Police that night had been looking for a group of seven to nine African American men, including one shirtless one, who had been walking the streets, reportedly damaging property and yelling profanities. Within minutes of receiving the group's last known location, police several blocks away focused their attention on a group of three young men: Gurule, his 20-year-old brother and their friend.

Police stopped them even though all three were wearing shirts and Gurule and his brother had large Afros, Houze said. The "distinctive" hairstyle wasn't listed as part of the description of the suspects, he said.

Officers testified that Gurule began to walk away and that when he was ordered to stop, he didn't, so officers Hornstein and David Hughes grabbed Gurule's arms.

The cellphone videos are dramatically different, Houze said, than police reports, which he called "works of fiction."

One of the videos begins when the officers are standing on either side of Gurule, holding his arms. The officers and Gurule appear relatively still for a few seconds when suddenly the officers try to take Gurule to the ground. Both officers testified that Gurule tensed up and balled his fists, so they tried to push him to the ground and handcuff him.

An officer can be heard yelling "Lay down on the ground!" While it's difficult to discern individual movements from the video, the officers said Gurule struggled and flailed. Hornstein testified that Gurule punched her below the eye and wrapped his arm around her neck twice.

A third officer -- Sgt. Jason Lile -- had joined in the struggle and piled on top of Gurule, who appears to be trying to stand back up and pull away from the officers. Lile testified that he pulled Gurule's hair because it was the only available part of the teen that he could grab.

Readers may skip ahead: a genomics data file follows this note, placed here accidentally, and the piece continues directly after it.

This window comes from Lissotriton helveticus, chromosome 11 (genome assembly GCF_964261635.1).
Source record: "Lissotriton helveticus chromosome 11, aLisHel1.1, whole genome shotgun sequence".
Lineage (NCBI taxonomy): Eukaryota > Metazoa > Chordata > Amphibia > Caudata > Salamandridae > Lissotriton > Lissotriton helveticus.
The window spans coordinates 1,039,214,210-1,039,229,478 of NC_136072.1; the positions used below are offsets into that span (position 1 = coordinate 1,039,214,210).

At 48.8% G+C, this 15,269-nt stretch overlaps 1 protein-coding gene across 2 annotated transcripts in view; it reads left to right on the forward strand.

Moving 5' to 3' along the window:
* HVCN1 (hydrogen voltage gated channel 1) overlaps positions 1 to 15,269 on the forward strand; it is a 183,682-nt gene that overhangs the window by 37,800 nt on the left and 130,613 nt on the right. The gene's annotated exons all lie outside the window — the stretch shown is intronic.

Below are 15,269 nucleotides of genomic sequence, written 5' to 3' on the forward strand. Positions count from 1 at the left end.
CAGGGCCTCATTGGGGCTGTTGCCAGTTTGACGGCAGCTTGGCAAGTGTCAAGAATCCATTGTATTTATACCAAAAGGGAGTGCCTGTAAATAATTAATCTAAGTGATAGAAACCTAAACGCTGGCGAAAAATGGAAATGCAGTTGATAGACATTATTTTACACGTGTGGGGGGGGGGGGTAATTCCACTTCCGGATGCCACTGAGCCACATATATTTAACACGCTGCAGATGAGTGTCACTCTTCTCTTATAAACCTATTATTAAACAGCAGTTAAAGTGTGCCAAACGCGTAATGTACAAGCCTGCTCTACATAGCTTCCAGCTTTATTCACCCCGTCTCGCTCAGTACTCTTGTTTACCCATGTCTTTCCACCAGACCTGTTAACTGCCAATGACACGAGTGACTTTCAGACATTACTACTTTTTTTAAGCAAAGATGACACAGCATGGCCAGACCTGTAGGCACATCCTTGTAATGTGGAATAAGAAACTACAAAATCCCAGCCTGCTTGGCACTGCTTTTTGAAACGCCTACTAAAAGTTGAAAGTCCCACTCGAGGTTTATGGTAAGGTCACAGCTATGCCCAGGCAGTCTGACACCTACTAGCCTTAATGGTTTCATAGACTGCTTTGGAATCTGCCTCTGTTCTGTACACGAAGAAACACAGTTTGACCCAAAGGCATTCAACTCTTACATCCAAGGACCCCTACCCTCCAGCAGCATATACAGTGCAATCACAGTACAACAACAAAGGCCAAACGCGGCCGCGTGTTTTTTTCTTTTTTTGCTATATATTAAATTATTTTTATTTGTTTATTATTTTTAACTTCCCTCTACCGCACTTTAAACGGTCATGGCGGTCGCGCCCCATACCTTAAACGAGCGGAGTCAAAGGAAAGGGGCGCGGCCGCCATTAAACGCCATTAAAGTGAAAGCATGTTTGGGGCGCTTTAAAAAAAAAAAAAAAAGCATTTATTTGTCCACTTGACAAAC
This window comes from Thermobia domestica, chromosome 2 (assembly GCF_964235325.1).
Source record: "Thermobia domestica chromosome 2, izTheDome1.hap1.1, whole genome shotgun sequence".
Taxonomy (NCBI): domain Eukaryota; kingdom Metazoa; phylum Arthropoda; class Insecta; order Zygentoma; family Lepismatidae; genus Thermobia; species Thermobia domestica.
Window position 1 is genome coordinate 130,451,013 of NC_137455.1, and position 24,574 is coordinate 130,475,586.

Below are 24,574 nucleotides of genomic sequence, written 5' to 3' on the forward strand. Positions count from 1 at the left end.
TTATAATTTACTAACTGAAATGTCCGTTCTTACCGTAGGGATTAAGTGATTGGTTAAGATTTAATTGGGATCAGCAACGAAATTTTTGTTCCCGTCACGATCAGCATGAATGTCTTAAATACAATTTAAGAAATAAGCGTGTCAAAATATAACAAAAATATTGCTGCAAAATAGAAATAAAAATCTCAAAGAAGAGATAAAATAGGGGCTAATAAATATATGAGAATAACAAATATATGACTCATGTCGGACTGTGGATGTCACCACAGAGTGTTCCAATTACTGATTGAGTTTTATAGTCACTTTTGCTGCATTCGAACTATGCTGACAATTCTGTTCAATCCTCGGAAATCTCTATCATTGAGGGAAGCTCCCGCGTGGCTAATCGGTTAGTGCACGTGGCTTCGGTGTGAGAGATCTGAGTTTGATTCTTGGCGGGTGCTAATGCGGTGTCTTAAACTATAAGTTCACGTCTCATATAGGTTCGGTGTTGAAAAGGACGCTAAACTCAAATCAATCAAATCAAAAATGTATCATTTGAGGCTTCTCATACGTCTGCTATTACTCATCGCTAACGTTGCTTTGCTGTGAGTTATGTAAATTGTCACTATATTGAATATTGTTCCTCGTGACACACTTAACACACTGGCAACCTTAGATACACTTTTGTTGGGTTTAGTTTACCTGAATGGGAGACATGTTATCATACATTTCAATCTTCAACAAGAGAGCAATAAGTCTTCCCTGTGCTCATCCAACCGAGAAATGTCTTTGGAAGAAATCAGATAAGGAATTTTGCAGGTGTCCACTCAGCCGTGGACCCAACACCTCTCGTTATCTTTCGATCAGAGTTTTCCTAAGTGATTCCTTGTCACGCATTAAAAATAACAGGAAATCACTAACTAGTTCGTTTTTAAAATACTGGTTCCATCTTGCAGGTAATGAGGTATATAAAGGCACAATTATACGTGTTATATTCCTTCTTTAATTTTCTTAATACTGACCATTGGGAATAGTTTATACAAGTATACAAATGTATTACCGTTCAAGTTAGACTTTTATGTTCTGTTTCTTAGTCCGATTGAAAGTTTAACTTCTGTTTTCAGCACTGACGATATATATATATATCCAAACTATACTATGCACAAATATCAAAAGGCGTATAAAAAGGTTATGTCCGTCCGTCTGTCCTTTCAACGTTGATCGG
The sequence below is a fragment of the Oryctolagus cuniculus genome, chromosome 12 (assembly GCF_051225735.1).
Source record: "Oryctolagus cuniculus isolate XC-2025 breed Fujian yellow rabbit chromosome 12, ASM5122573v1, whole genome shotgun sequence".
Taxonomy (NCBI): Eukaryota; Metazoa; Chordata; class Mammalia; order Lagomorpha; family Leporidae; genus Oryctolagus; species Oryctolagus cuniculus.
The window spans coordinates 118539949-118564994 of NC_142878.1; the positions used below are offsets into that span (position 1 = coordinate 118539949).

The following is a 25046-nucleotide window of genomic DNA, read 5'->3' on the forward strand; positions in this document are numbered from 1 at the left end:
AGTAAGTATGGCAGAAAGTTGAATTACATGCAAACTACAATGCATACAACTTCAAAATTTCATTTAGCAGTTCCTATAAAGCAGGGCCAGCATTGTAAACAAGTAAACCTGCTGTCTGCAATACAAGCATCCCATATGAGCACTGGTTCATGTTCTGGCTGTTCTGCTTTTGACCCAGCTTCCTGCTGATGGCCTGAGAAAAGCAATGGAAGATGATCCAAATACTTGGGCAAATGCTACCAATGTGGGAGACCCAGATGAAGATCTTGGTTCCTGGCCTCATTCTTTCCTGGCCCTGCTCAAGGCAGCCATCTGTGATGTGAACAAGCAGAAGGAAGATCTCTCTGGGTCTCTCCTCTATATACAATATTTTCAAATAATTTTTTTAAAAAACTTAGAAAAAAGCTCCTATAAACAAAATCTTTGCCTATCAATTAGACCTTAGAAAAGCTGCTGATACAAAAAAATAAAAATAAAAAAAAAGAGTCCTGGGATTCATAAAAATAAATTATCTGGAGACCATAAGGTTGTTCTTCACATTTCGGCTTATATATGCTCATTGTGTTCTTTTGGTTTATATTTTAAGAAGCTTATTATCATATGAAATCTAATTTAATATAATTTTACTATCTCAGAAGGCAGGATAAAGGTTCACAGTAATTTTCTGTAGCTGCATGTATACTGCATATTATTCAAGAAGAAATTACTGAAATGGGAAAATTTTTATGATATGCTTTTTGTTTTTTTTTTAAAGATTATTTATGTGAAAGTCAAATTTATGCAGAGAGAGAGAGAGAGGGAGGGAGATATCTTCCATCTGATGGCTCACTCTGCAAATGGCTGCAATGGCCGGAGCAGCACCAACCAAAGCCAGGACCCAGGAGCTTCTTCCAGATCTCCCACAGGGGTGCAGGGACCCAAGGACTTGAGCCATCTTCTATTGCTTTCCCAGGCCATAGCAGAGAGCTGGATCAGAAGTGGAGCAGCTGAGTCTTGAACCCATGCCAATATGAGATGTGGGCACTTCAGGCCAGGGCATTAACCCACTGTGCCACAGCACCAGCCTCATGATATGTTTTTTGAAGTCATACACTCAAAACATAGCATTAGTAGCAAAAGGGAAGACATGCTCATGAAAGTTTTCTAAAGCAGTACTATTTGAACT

"I know there's been an issue that I grabbed his hair, but it's a good way to control someone's movement," Lile said.

The video shows police punching and deploying "knee strikes" into Gurule's torso. Hornstein can be heard warning Gurule, "You're going to get Tased!"

Less than 90 seconds after the struggle began, Lile used his Taser on Gurule, who can be heard wailing over and over in apparent pain.

Lile testified that he didn't want Gurule to get hurt hitting the pavement, so Lile stuck his leg in front of Gurule to break his fall. Lile said he ended up with a complete tear of his ACL and meniscus in his knee. He said he underwent reconstructive surgery and has only recently -- as of March 3, more than five months after the incident -- been cleared to return to full duty.

Gurule was handcuffed and taken into custody. The angry spectators didn't take what they saw quietly.

Gurule's brother, Giovanni Gurule, can be heard at the beginning of one of the videos saying, "Can I ask you a question? What did my little brother do? He don't do nothing. He plays football for Roosevelt, come on now. He don't drink. He don't smoke."

Voices from the crowd can be heard saying: "Stop pulling his hair!" "Why are you punching him?" "That's illegal!" "What's the problem that he caused?" and "Quit standing in front of my camera!"

A man recording from a second cellphone exclaims: "That was unnecessary Portland P.D. That's a little kid. Look, they're beating him. They're punching the kid."

Meanwhile, officers can be seen trying to control the crowd.

"You guys need to cross back in the street, or you're going to go to jail," an officer tells spectators. "This is legal, it's a sidewalk," responds a man.

Gurule's brother went to trial in adult court in January. Judge Cheryl Albrecht found him guilty of misdemeanor interfering with a police officer and resisting arrest, but acquitted him of disorderly conduct. Albrecht sentenced him to 64 hours of community service and two years of probation.